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the name of several kings in England.
Richard I the Lion-Hearted (French, Coeur de Lion). Born Sept. 8, 1157, in Oxford; died Apr. 6, 1199, at Châlus, France. Became king in 1189; member of the Plantagenet dynasty.
A typical medieval knight-adventurer, Richard I waged incessant wars that were alien to England’s interests and cost the country enormous sums of money. He took part in the Third Crusade (1189–92), during which he captured the island of Cyprus and the fortress of Acre in Palestine. On the return journey he was taken prisoner by the Austrian duke Leopold V, who handed him over to Emperor Henry VI. Richard was not set free until 1194, when a huge ransom was paid. In 1194 he began a war against the French king Philip II Augustus, who was attempting to win back the lands held by the Plantagenets in France. Richard was killed during this war.
REFERENCEChronicles and Memorials of the Reign of Richard I, vols. 1-2. Edited by W. Stubbs. London, 1864–65.
Richard II. Born Jan. 6, 1367, in Bordeaux; died Feb. 14, 1400, at Pontefract Castle. King from 1377 to 1399; last Plantagenet King. Grandson of King Edward III and son of Edward the Black Prince.
During Richard’s minority the country was ruled by a council headed by Richard’s uncle John of Gaunt, duke of Lancaster. Richard took a direct part in the suppression of the Wat Tyler revolt of 1381. In 1389 he began ruling on his own with the assistance of Parliament and part of the nobility. His establishment of strict one-man rule in 1397 provoked a rebellion by the great feudal lords under the leadership of John of Gaunt’s son Henry of Lancaster, who later became King Henry IV. Richard was deposed on Sept. 30, 1399, and subsequently either was killed or died of starvation in prison. Shakespeare devoted a historical drama to Richard II.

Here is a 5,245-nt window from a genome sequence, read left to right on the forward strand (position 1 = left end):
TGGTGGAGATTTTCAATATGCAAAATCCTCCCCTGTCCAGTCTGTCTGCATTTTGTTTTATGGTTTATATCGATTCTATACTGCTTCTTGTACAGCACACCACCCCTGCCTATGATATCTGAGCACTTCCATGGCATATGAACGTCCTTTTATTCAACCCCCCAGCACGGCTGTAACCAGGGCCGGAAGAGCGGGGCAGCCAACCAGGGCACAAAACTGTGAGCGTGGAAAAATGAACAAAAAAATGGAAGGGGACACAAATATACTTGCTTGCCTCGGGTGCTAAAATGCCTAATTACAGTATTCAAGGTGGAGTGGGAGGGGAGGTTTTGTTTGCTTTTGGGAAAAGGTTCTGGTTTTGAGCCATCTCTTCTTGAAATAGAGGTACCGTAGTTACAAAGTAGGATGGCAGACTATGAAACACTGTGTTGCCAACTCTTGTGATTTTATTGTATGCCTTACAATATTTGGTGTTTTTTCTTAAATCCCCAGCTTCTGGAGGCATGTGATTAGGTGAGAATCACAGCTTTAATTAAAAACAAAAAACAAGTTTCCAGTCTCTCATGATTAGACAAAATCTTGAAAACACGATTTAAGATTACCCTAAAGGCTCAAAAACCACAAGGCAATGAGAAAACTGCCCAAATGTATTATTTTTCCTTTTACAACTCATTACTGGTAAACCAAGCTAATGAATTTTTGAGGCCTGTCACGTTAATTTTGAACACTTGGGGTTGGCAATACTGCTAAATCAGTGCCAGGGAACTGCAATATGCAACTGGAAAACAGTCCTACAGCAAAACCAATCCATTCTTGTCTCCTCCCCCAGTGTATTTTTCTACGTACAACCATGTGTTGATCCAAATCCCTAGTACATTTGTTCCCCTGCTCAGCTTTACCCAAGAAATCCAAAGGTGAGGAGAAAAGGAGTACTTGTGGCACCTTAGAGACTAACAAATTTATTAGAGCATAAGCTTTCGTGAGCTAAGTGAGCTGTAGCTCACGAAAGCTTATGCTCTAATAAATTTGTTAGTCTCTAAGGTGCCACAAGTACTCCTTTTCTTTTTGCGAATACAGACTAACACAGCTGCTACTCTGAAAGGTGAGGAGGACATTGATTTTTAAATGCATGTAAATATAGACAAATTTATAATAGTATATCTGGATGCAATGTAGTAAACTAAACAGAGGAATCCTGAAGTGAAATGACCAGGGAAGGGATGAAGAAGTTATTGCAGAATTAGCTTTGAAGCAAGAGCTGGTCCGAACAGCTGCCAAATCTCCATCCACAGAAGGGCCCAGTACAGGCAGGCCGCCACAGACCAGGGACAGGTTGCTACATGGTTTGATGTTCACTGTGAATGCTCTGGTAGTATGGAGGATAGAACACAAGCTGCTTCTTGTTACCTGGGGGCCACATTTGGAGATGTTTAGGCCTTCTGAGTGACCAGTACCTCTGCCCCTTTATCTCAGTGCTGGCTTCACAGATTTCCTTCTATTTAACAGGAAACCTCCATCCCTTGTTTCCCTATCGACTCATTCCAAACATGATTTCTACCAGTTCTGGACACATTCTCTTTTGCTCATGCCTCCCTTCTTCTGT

REFERENCESteel, A. B. Richard II. Cambridge, 1941.
Richard III. Born Oct. 2, 1452, in Fotheringhay Castle; died Aug. 22, 1485, at Bosworth. Became king in 1483; last king of the House of York. Younger brother of King Edward IV.
Richard was created duke of Gloucester in 1461 and became king during the Wars of the Roses. In 1483 he was named protector of the realm during the minority of Edward V, son of Edward IV. Richard deposed the young king and imprisoned him in the Tower of London. In the battle of Bosworth in 1485 Richard was defeated and killed.
In 16th-century literature Richard III is usually portrayed as a direct participant in the murders of the deposed English king Henry VI, of Edward V, and of Edward’s brother. Richard was also said to have poisoned his wife Anne and murdered his brother the duke of Clarence. Richard is the subject of T. More’s unfinished History of King Richard III (Russian translation, 1973) and Shakespeare’s historical drama Richard III.